The audit committee head is Leslie Seidman, former chief of the Financial Accounting Standards Board, the organization that establishes U.S. reporting standards. Seidman blends a pleasant manner with an approach to unearthing pitfalls so tough that as one person told me, “she eats nails for breakfast.” The board chose Seidman to deliver a big punch, and she hit back hard. “The report is full of opinions,” she said on CNBC. “It’s full of inflammatory and inaccurate statements. I’m not sure the author really understands accounting in this area. Is it because of incompetence or some other motivation?” She took the allegations of fraud as a personal affront: “I have full access to the people and books and records and I stand behind the financial reporting of this company. There is no basis for an allegation of fraud.”
For Seidman, the game is spreading tall tales of malfeasance to grab a quick windfall. “This report today set a very dangerous precedent,” she concluded. “where somebody can just say things, and benefit monetarily from the decline in the stock. That is wrong.”
Nevertheless, Markopolos must be taken seriously because of his previous record exposing accounting fraud. His team took seven-and-a-half months to produce the 168 page report, and it is extremely detailed and specific. Here are four areas that could raise big concerns for investors unless GE addresses them.
The alleged undisclosed losses are really, really big
The report charges that GE needs to immediately pump $18.5 billion in new cash into its long-term care reserves to make payments to nursing homes and the like that serve its policy holders. That’s because, the report claims, it has failed to put aside nearly enough in reserves to fund new claims, which massively exceed premiums. In addition, GE will be forced to take a $10.5 billion, non-cash writedown mandated by a change in accounting standards by the first quarter of 2021. That charge in effect acknowledges that its future obligations are a lot bigger than the numbers on its balance sheet. Besides that $29 billion shortfall on the long-term care side, Markopolos maintains that GE is overstating its investment in its majority owned oil and gas unit Baker Hughes by $9.1 billion. That brings the total in what he calls “accounting fraud” to $38 billion.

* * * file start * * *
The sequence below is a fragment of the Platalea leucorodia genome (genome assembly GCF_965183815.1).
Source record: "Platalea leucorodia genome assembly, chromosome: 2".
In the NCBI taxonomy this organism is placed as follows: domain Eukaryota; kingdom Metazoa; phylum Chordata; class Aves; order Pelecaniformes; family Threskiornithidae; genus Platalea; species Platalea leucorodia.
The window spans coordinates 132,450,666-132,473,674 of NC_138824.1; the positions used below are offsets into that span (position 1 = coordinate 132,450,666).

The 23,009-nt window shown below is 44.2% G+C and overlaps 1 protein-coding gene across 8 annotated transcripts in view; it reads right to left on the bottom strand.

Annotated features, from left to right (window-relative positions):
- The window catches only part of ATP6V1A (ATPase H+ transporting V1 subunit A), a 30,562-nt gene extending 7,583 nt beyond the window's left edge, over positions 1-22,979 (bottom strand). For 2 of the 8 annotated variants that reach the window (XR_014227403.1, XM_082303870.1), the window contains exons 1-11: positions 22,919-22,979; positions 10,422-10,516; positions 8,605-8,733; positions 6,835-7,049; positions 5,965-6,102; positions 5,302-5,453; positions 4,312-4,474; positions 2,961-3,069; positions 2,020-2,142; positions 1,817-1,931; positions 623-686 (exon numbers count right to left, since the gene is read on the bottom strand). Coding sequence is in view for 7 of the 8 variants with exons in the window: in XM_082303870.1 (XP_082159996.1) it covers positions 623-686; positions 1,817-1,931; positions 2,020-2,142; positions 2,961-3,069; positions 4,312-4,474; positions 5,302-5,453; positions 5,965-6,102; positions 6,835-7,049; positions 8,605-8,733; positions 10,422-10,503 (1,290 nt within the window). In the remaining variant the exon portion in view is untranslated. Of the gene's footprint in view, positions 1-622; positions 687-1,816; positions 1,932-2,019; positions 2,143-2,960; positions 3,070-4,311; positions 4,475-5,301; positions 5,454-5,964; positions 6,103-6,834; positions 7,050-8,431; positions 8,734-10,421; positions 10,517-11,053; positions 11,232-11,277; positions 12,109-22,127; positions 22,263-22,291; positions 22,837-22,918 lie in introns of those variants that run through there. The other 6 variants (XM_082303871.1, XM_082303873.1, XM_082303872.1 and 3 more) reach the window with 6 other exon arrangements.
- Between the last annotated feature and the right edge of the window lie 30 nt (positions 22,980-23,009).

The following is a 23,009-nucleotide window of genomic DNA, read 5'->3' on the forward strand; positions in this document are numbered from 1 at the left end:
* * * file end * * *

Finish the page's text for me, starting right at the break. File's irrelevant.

That’s a brobdingnagian figure, equivalent to 40% of GE’s pre-release market cap. And Markopolos insists it’s just “the tip of the iceberg.”
Claims are swamping premiums
In the mid-2000s, GE arranged to “re-insure” 280,000 long-term care recipients for eight carriers that had sold the original coverage, taking on the full risk for those policies. The sector encompasses services such as residence in nursing homes and assisted living facilities, and home care. It’s one of the most unpredictable parts of the insurance business, and it’s proven a big loser for many carriers. Because folks are living far longer than the actuaries estimated decades ago when they signed up, and because medical costs haves soared, the premiums collected and invested frequently don’t come close to covering those end-of-life services.
According to Markopolos, GE performed much worse than its competitors for two reasons. First, it didn’t put nearly enough money aside to remotely fund future claims, instead spending the premiums on share buybacks and dividends, and second, its policies were much riskier, and costlier, than those of a Prudential or Unum. In 2013, GE’s biggest insurance unit collected $192 million in premiums and paid out $160 million in claims, for a surplus of $32 million. But premiums are declining while claims soar, so that last year GE took in $113 million in premiums, and paid out $594 million, for a deficit of $482 million. Its “loss ratio” of claims to premiums is thus 5.2 to 1, meaning it spends $5 for every dollar it collects. By contrast, at both Pru and Unum, premiums exceed expenses.
Markopolos asserts that GE has paid only around 13% of the total claims it will be obligated to cover in the future. The claims, he says, are rising “exponentially” so that today’s immediate $28 billion shortfall represents only a fraction of what GE would need to add to future reserves.
GE squandered money needed for reserves on buybacks, dividends and c-suite pay
From 2012 to 2018, GE generated $14.9 billion in net income, yet it paid out $106 billion in buybacks and dividends. Over those eight years, GE paid $637 million, a staggering 4.2% of net income, to its five highest-ranking executives. Markopolos maintains that it simply treated premiums as “income” available for compensating shareholders or paying the top brass when much of that money was needed for reserves.
Why Markopolos says GE is headed for bankruptcy
Markopolos claims that if and when GE takes the $28 billion in hidden losses, its shareholders equity will shrink to a minuscule $6.2 billion. Since GE is carrying $106 billion in total debt, its debt-to-equity ratio will jump to 17 to 1. That tiny equity cushion could violate GE’s loan agreements with banks and bondholders, enabling them to drive GE into bankruptcy and recoup part of their money by forcing the conglomerate to liquidate by sell assets.
Once again, this is the disaster movie that isn’t scaring investors much––at least so far. GE’s best defense is a highly transparent, get-all-the-facts out rebuttal. Its star-studded board swears it has the facts on its side. This overly-secretive company in some ways invited the attack by revealing so little about an arcane business where analysts need lots of data to assess.
The duel has begun—and now it’s up to investors to decide who they’re backing.